After traveling for more than two years NASA’s Origins, Spectral Interpretation, Resource Identification, Security-Regolith Explorer (OSIRIS-REx) spacecraft has arrived that Bennu, an asteroid scientist believe could one day hit earth.
OSIRIS-REx has traversed over two billion kilometers to reach Bennu which it will spend a year studying.
There are five scientific instruments on OSIRIS-REx that will assist it in achieving its goals, in particular, the spacecraft is expected to locate an area of the asteroid suitable to take a sample from.
It will return the sample to earth in 2023 for analysis by NASA scientists.
After a two year journey, our @OSIRISREx spacecraft has reached the asteroid Bennu! OSIRIS-REx will now begin flying around Bennu in preparation to collect a sample and bring it back to Earth. Congratulations to the OSIRIS-REx team! #WelcomeToBennupic.twitter.com/GWrzLp8gTG— Jim Bridenstine (@JimBridenstine) December 3, 2018
Samples could reveal valuable resources
The spacecraft won’t land on the asteroid but will use a mechanical arm to reach out and gather up around 60g of asteroid material. The spacecraft is expected to parachute chute back to earth over Utah.
If successful, the sample will be the biggest collection of space rock on earth since the heyday of space exploration in the 60s and 70s.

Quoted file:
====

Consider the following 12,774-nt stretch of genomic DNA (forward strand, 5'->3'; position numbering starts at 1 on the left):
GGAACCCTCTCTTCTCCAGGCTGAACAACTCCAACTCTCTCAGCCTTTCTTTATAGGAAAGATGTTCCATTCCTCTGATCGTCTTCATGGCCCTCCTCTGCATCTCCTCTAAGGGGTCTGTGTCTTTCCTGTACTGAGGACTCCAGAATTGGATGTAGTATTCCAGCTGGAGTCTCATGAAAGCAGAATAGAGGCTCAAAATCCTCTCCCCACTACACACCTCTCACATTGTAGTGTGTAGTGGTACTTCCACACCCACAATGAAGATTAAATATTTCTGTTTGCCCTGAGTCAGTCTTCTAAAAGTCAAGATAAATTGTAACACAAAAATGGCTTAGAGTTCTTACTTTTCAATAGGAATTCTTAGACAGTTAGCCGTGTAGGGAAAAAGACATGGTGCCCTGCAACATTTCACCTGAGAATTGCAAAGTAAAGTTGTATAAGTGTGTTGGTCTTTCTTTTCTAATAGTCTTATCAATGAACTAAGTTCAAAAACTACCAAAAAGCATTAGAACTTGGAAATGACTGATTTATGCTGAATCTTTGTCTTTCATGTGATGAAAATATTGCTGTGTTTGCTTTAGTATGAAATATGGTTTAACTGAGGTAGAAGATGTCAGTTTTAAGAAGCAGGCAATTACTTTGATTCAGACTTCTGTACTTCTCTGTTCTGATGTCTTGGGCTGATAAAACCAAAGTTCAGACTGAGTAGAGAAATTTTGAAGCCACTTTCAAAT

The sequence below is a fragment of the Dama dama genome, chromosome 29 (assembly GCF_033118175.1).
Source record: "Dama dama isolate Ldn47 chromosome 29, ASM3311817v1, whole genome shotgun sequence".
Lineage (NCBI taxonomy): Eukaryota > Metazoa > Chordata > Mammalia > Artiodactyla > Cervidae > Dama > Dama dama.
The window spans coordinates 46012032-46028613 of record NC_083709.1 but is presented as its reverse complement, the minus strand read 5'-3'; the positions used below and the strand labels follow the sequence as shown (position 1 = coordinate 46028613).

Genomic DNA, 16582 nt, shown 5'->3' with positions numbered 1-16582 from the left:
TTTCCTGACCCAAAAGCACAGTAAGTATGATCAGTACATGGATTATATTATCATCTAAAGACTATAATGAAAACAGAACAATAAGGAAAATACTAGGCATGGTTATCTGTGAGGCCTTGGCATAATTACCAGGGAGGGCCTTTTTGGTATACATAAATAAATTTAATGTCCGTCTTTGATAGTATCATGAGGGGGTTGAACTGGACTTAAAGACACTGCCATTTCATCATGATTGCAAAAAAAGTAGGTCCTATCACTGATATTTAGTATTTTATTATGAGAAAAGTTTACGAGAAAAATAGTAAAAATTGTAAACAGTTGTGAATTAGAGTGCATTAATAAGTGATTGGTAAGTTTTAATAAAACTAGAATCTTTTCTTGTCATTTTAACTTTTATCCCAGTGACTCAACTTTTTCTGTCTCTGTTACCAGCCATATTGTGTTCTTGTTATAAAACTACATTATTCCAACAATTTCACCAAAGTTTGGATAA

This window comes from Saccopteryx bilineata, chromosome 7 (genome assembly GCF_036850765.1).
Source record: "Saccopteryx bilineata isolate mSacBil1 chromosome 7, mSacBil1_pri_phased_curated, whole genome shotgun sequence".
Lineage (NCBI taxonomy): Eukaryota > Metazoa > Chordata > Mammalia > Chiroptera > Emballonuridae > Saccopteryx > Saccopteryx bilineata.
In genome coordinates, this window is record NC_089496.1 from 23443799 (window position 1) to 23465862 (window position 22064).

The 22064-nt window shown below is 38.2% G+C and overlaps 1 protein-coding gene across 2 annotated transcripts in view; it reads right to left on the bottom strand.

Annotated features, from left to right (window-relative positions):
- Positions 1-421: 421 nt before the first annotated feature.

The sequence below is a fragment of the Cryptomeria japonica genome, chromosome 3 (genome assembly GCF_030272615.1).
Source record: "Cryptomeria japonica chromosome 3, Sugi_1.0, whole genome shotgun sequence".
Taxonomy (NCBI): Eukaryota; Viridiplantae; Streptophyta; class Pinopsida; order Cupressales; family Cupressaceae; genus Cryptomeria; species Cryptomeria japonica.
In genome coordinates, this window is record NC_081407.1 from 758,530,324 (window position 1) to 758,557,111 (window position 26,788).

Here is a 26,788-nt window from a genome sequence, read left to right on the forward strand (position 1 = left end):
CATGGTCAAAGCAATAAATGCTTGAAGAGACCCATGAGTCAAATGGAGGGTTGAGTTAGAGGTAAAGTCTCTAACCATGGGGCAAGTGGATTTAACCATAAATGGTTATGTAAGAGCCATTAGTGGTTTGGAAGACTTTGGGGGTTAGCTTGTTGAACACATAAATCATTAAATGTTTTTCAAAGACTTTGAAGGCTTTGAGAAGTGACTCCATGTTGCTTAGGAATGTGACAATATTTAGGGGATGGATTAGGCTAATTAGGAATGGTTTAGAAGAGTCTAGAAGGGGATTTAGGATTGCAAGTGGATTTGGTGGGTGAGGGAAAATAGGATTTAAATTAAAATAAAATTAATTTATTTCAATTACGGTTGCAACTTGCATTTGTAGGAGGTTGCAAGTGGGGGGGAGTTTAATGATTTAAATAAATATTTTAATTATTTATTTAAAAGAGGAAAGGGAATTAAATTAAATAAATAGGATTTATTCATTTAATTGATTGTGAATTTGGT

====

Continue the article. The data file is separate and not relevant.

NASA hopes the samples will help them learn more about water content in the solar system as well as data about organic molecules.
Year-long investigation will provide insight into a larger solar system
There is also the possibility the asteroid sample could be rich in a valuable material that could be extracted for use on earth.
Bennu is due to make a close pass of Earth in about 150 years possibly involving a collision.
Bennu is pretty small, thought to be roughly 500 metres across.
Researchers will have more information about the asteroid from the spacecraft soon and present the updated details at a scientific meeting on Monday next week in Washington.
Japan deploys probes to neighboring astroids
OSIRIS-REx is the size of a large family car and will hover around the asteroid for a year before it makes its attempt at collecting the samples.
NASA isn’t the only space agency keen to get its hands on materials from space.
A Japanese spacecraft has been documenting another close-to-Earth asteroid called Ryugu since June. It is Japan's second asteroid mission.
NASA ends 2018 with a series of success
NASA have had a huge month. Kicking off with the successful landing of the Mars InSight spacecraft on the surface of the red planet.
InSight will probe Mars’ surface sending back information back that could solve long-held questions about the planet’s water stores.
The agency backed the InSight success with the historic announcement of commercial partners for future moon missions.
Under the Space-1 Directive NASA is pursuing new manned missions to the moon. Unlike previously internally funded missions, the agency will now partner with external companies in a ‘pay-for-service’ model.